Cognitive therapy

Cognitive therapy
Cognitive therapy
MeSH D015928

Cognitive therapy (CT) is a type of psychotherapy developed by American psychiatrist Aaron T. Beck. CT is one of the therapeutic approaches within the larger group of cognitive behavioral therapies (CBT) and was first expounded by Beck in the 1960s.



Cognitive therapy seeks to help the patient overcome difficulties by identifying and changing dysfunctional thinking, behavior, and emotional responses. This involves helping patients develop skills for modifying beliefs, identifying distorted thinking, relating to others in different ways, and changing behaviors.[1] Treatment is based on collaboration between patient and therapist and on testing beliefs. Therapy may consist of testing the assumptions which one makes and identifying how certain of one's usually unquestioned thoughts are distorted, unrealistic and unhelpful. Once those thoughts have been challenged, one's feelings about the subject matter of those thoughts are more easily subject to change. Beck initially focused on depression and developed a list of "errors" in thinking that he proposed could maintain depression, including arbitrary inference, selective abstraction, over-generalization, and magnification (of negatives) and minimization (of positives).

A simple example may illustrate the principle of how CT works: having made a mistake at work, a person may believe, "I'm useless and can't do anything right at work." Strongly believing this then tends to worsen their mood. The problem may be worsened further if the individual reacts by avoiding activities and then behaviorally confirming the negative belief to themself. As a result, any adaptive response and further constructive consequences become unlikely, which reinforces the original belief of being "useless." In therapy, the latter example could be identified as a self-fulfilling prophecy or "problem cycle," and the efforts of the therapist and client would be directed at working together to change it. This is done by addressing the way the client thinks and behaves in response to similar situations and by developing more flexible ways to think and respond, including reducing the avoidance of activities. If, as a result, the patient escapes the negative thought patterns and dysfunctional behaviors, the negative feelings may be relieved over time.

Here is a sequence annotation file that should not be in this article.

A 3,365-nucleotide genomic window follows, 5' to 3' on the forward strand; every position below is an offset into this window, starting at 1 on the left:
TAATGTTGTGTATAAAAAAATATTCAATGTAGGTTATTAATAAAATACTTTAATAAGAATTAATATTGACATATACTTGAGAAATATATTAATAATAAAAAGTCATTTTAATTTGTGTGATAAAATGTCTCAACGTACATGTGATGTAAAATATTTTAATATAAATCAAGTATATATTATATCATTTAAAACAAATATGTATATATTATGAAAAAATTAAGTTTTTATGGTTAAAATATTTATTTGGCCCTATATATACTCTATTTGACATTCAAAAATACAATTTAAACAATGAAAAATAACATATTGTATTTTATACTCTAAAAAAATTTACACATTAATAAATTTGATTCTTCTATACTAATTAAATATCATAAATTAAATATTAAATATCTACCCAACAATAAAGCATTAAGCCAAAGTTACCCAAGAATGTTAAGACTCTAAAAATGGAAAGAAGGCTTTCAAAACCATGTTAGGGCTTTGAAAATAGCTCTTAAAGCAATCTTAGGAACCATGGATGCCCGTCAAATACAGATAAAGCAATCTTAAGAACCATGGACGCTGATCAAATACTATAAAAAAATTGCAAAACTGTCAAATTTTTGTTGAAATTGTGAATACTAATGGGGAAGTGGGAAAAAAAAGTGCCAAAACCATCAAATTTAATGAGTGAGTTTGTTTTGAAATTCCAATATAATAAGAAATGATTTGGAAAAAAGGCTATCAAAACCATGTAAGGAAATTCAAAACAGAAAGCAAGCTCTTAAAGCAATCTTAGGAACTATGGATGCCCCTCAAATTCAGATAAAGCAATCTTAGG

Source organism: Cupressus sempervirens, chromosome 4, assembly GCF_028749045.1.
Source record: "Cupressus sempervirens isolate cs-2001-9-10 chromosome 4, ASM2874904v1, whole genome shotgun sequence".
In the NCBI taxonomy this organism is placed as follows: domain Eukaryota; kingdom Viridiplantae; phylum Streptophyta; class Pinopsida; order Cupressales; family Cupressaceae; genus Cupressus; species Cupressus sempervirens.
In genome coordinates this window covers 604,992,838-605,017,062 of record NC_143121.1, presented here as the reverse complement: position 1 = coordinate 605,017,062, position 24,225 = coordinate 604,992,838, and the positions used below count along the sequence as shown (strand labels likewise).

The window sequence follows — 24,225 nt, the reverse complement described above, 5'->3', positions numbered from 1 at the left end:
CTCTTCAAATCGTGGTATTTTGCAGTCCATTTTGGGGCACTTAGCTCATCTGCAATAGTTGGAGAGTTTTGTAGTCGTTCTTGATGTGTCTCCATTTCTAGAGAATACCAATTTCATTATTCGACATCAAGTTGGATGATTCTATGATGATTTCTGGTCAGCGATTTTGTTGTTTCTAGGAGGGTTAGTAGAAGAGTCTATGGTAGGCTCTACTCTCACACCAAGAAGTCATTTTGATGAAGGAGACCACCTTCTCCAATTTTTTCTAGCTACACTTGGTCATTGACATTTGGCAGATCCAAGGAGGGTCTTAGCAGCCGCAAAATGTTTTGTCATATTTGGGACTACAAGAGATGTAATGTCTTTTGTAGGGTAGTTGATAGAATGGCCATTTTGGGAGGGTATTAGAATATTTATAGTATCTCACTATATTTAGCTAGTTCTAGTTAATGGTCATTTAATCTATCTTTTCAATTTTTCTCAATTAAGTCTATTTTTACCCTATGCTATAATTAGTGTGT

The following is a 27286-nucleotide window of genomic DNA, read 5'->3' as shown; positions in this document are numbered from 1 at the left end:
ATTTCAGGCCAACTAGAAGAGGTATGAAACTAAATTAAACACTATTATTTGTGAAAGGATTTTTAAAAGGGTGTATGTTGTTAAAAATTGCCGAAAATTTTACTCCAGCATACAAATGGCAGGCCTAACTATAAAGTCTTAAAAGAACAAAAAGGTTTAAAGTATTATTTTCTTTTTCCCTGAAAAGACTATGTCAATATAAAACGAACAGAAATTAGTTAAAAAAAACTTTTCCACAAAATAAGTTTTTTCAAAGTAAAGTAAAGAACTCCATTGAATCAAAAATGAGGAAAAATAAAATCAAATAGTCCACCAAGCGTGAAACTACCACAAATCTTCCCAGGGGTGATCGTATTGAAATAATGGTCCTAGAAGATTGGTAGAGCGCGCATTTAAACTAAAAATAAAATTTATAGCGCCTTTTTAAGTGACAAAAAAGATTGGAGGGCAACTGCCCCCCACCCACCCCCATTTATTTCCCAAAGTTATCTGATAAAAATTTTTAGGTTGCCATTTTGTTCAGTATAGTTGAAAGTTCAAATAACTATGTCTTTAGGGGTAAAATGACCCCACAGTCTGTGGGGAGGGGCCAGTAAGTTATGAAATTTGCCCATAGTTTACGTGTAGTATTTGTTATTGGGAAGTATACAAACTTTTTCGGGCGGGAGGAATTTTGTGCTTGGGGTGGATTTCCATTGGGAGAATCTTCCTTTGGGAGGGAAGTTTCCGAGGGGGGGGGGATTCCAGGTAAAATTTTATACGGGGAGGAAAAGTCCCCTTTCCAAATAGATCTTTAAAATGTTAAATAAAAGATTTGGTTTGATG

Becoming disillusioned with long-term psychodynamic approaches based on gaining insight into unconscious emotions and drives, Beck came to the conclusion that the way in which his clients perceived, interpreted and attributed meaning in their daily lives—a process scientifically known as cognition—was a key to therapy.[2] Albert Ellis was working on similar ideas from a different perspective, in developing his Rational Emotive Behavior Therapy (REBT).

Beck outlined his approach in Depression: Causes and Treatment in 1967. He later expanded his focus to include anxiety disorders, in Cognitive Therapy and the Emotional Disorders in 1976, and other disorders and problems.[3] He also introduced a focus on the underlying "schema"—the fundamental underlying ways in which people process information—about the self, the world or the future.

The new cognitive approach came into conflict with the behaviorism ascendant at the time, which denied that talk of mental causes was scientific or meaningful, rather than simply assessing stimuli and behavioral responses. However, the 1970s saw a general "cognitive revolution" in psychology. Behavioral modification techniques and cognitive therapy techniques became joined together, giving rise to cognitive behavioral therapy. Although cognitive therapy has always included some behavioral components, advocates of Beck's particular approach seek to maintain and establish its integrity as a distinct, clearly standardized kind of cognitive behavioral therapy.[4]

Precursors of certain fundamental aspects of cognitive therapy have been identified in various ancient philosophical traditions, particularly Stoicism.[5] For example, Beck's original treatment manual for depression states, "The philosophical origins of cognitive therapy can be traced back to the Stoic philosophers".[6]

Application to depression

According to Beck's theory of the etiology of depression, depressed people acquire a negative schema of the world in childhood and adolescence; children and adolescents who suffer from depression acquire this negative schema earlier. Depressed people acquire such schemas through a loss of a parent, rejection by peers, bullying, criticism from teachers or parents, the depressive attitude of a parent and other negative events. When the person with such schemas encounters a situation that resembles the original conditions of the learned schema in some way, even remotely, the negative schemas of the person are activated.[7]